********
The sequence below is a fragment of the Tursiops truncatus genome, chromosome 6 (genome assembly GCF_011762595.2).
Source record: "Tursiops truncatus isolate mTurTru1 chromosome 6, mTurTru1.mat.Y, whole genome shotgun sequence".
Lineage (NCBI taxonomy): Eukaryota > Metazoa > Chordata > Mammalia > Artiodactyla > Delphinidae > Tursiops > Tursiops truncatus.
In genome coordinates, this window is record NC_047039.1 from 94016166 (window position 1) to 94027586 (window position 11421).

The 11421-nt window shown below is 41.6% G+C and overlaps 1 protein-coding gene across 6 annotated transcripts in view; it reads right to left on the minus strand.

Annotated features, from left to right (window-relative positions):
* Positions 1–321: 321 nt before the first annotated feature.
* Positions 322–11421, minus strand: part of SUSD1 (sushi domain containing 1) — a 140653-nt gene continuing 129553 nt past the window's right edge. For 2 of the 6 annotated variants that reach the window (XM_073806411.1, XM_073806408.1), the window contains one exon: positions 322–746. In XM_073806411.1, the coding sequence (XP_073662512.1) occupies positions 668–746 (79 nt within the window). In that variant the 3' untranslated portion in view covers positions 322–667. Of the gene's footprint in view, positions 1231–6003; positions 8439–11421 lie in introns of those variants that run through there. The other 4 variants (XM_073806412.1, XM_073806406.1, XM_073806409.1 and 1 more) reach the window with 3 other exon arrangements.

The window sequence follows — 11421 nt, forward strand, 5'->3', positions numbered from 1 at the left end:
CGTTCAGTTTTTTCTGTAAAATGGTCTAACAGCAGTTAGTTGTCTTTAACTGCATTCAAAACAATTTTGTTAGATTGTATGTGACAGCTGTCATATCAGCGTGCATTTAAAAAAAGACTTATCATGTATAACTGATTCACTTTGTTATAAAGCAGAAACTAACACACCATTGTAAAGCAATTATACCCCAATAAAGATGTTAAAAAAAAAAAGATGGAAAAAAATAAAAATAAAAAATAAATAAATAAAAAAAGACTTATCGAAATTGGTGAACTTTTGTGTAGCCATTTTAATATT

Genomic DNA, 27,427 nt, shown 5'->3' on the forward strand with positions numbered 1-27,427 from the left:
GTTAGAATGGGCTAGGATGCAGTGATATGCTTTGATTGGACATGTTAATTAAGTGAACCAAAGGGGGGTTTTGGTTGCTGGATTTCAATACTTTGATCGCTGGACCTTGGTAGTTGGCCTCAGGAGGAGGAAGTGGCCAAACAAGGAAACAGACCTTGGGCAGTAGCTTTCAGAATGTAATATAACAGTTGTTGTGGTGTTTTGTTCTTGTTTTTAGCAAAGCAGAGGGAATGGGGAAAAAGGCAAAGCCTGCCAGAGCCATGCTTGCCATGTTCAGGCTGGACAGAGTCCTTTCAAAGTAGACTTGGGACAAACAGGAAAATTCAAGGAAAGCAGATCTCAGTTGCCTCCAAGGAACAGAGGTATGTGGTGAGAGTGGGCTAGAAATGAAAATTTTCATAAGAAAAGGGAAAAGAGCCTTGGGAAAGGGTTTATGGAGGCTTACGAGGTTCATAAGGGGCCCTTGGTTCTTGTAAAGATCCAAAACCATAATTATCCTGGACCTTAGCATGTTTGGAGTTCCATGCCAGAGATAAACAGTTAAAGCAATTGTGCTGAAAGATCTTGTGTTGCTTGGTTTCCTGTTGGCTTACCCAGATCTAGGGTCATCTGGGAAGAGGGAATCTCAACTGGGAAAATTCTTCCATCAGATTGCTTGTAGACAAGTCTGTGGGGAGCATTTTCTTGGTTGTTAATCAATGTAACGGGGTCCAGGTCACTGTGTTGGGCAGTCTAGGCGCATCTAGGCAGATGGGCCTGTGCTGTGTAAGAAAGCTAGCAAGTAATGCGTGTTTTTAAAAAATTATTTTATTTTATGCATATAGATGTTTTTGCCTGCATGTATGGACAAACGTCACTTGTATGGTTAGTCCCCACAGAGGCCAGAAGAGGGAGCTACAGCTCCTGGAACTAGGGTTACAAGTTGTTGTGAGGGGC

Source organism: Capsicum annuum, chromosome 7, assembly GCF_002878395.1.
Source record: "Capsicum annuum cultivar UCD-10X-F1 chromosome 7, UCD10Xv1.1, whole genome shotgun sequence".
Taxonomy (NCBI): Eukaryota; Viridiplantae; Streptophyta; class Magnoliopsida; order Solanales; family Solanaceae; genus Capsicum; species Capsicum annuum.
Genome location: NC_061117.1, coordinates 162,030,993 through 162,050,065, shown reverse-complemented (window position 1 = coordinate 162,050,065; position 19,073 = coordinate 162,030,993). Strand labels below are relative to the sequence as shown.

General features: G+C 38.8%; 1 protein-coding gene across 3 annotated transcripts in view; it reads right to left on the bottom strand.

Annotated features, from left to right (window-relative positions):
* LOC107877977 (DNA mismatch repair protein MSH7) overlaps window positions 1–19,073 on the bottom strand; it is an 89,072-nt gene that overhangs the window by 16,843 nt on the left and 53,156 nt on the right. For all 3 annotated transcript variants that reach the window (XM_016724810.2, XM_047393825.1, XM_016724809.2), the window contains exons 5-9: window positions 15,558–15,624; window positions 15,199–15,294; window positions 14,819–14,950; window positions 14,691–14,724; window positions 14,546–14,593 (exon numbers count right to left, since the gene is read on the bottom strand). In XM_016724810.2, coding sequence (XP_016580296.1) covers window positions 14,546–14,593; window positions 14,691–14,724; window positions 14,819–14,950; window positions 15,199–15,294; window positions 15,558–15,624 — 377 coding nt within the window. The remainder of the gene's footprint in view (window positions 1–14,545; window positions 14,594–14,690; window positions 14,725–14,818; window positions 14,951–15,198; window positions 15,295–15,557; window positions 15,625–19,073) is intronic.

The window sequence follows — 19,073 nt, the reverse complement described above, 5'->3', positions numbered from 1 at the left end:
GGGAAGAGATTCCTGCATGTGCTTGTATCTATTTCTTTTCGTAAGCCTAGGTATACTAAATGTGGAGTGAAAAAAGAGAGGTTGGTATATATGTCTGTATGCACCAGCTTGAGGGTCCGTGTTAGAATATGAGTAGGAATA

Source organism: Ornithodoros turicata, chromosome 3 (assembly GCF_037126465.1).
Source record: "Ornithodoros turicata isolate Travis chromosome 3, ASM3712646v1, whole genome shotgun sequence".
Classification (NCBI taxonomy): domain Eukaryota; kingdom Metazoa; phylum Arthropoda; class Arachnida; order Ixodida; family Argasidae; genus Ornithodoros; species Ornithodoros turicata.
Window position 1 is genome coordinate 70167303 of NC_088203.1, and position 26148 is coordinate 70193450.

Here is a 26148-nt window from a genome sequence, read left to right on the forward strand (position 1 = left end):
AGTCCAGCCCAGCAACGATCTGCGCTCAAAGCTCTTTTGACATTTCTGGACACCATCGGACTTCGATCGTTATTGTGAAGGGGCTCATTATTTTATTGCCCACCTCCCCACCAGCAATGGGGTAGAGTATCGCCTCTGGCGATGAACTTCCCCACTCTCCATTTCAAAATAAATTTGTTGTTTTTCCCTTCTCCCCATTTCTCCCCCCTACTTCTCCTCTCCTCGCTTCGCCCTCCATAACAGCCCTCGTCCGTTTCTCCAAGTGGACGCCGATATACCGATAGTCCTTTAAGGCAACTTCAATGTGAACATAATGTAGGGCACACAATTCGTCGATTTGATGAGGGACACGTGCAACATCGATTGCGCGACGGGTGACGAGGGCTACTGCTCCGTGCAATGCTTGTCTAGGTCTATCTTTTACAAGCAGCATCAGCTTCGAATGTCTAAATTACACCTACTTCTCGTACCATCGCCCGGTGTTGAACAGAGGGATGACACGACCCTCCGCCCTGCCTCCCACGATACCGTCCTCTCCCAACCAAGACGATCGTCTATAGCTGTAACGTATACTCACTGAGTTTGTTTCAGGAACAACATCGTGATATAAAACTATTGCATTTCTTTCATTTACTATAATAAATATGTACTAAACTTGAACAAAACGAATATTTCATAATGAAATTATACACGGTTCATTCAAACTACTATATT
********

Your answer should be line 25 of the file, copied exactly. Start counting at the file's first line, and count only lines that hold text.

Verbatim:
Window position 1 is genome coordinate 70167303 of NC_088203.1, and position 26148 is coordinate 70193450.